Facebook-owned insta message service Whatapp claimed that its users are making 100 million calls a day.
To recall, the company had rolled out voice calling feature to its users in phases last year. The feature was first rolled out to WhatsApp users on Android followed by iOS, BlackBerry, and Windows Phone.
The voice call feature on Whatsapp is free and non-chargeable. The consumers use internet data to place the call. Although, the data used is charged according to the internet pack. The instant messaging service back in February had claimed that one billion people used WhatsApp.
"For more than a year, people have used WhatsApp Calling to talk with friends and family around the world. It's a great way to stay in touch, especially when connecting with people in other countries, or when messages alone won't do. Today, more than 100 million voice calls are made every day on WhatsApp - that's over 1,100 calls a second," WhatsApp said in a blog post.
On June 29, the Supreme Court will hear a petition seeking a ban on WhatsApp on the ground that the messaging platform's end-to-end encryption gives terrorists a means of communication that is impossible to intercept.
Filed by Sudhir Yadav, a Haryana-based right-to-information (RTI) activist, the petition said WhatsApp has from April started to enable its every message with 256-bit encryption that cannot be broken into.
Seeking a ban on WhatsApp in India, Yadav said any terrorist or criminal can safely chat on WhatsApp and make plans to harm the country and the Indian intelligence agencies would not be able to tap into their conversations to take necessary actions.
The petition said that in order to decrypt any message on WhatsApp, one would need a whopping 115,792,089,237,316,195,423,570,985,008,687,907,853,269,984,665,640,564,039,457,584,007,913,129,639,935 key combinations, which is almost impossible for even a super computer.
Decrypting a single 256-bit encrypted message would take hundreds of years, Yadav said.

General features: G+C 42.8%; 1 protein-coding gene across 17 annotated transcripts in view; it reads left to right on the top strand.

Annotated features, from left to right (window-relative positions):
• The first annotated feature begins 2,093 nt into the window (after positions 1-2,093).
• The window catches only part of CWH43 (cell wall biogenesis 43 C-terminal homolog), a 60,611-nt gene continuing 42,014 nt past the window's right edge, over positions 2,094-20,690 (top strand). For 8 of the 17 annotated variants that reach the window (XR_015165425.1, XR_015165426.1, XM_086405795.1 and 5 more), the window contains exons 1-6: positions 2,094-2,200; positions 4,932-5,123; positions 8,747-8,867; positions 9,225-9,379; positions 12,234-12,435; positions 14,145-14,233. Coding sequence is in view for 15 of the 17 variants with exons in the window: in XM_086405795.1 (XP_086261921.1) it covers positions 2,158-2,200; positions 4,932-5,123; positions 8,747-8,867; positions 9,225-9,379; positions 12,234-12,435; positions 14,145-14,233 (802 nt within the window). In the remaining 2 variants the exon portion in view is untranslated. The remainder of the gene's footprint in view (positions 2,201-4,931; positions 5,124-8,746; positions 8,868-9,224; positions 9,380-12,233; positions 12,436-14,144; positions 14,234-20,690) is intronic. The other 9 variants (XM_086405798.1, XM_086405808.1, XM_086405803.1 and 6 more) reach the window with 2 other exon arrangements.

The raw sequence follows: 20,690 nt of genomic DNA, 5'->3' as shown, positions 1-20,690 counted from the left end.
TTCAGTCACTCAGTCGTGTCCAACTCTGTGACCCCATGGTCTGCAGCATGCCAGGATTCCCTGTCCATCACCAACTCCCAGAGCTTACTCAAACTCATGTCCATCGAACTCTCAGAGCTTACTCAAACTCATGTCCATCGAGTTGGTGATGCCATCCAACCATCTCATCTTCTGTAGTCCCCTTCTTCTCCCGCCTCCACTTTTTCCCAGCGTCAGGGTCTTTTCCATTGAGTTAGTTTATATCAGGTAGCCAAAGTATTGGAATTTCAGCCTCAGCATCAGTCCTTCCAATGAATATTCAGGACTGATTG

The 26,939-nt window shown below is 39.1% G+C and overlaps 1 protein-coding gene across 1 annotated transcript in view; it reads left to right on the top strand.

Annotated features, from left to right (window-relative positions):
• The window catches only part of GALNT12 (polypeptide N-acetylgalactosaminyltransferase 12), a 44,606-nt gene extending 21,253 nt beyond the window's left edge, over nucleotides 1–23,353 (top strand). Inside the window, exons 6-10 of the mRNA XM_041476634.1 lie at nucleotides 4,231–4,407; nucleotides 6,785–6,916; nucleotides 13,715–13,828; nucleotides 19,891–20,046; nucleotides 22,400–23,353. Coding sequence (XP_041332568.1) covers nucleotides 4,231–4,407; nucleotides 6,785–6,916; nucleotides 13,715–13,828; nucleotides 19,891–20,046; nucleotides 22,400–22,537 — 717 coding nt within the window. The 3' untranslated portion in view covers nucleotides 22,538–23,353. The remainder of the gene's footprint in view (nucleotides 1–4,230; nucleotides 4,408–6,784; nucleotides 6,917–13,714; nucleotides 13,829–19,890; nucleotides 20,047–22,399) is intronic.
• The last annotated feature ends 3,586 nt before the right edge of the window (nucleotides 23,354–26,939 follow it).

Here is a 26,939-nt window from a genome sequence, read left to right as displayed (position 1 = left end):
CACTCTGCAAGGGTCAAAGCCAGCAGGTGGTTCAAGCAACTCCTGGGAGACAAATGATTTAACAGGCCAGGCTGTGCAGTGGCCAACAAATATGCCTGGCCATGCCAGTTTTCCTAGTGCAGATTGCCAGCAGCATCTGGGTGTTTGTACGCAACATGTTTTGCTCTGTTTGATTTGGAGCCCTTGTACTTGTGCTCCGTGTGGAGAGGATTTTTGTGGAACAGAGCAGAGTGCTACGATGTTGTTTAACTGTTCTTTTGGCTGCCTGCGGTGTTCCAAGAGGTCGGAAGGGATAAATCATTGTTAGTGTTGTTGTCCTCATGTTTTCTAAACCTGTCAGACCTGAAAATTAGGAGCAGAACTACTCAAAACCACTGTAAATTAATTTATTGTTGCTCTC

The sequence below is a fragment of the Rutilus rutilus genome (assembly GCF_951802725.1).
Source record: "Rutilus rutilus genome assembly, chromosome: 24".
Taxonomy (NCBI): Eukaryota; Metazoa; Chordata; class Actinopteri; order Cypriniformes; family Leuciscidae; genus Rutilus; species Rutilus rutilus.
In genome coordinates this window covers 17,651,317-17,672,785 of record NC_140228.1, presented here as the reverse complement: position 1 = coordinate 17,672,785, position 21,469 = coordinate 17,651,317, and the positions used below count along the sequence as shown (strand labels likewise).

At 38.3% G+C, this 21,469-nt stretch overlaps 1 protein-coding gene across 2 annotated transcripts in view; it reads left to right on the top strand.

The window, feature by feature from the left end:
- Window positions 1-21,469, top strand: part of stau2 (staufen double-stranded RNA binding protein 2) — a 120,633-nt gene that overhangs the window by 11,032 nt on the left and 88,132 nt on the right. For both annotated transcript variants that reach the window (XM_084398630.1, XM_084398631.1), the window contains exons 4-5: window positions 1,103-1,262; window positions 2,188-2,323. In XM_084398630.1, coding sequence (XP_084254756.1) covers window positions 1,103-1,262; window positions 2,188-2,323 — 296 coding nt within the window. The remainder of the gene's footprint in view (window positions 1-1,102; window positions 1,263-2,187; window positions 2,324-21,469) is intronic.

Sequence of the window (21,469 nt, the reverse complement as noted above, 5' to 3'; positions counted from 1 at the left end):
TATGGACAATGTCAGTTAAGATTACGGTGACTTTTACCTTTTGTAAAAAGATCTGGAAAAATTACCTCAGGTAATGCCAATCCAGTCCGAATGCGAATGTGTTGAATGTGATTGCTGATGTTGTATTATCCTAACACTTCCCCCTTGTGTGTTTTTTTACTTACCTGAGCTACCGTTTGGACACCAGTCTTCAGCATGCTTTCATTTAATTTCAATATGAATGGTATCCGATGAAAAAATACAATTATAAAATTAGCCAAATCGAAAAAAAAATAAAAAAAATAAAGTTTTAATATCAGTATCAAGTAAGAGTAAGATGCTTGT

In May this year, WhatsApp became the most popular messaging app all over the world used in 109 countries, or 55.6 percent of the world. The countries include India, Brazil, Mexico, Russia and many other countries in South America, Europe, Africa, Asia and Oceania.
WhatsApp currently has over one billion monthly active users. In India, over 70 million people use the messaging service. Of the 187 countries that SimilarWeb -- a Britain-based information technology company -- examined, WhatsApp was the world leader claiming 109 countries. (Read more)
Also in May, noted American computer programmer and creator of the first commercial anti-virus program, John McAfee claimed that he and his team were able to read encrypted messages from WhatsApp after exploiting a supposed flaw in the Android operating system. (Read more)
WhatsApp introduced the desktop app for both Windows and Mac in a bid to extend its reach beyond smartphones and tablets. Unlike WhatsApp for web, this app is not dependent on the mobile version for functioning.
The new desktop app is available for Windows 8+ and Mac OS 10.9+ and is synced with WhatsApp on the mobile device and because the app runs natively on desktop, users can expect more notifications, better keyboard shortcuts, and more. (Read more)
- With inputs from Jagran Post and Agencies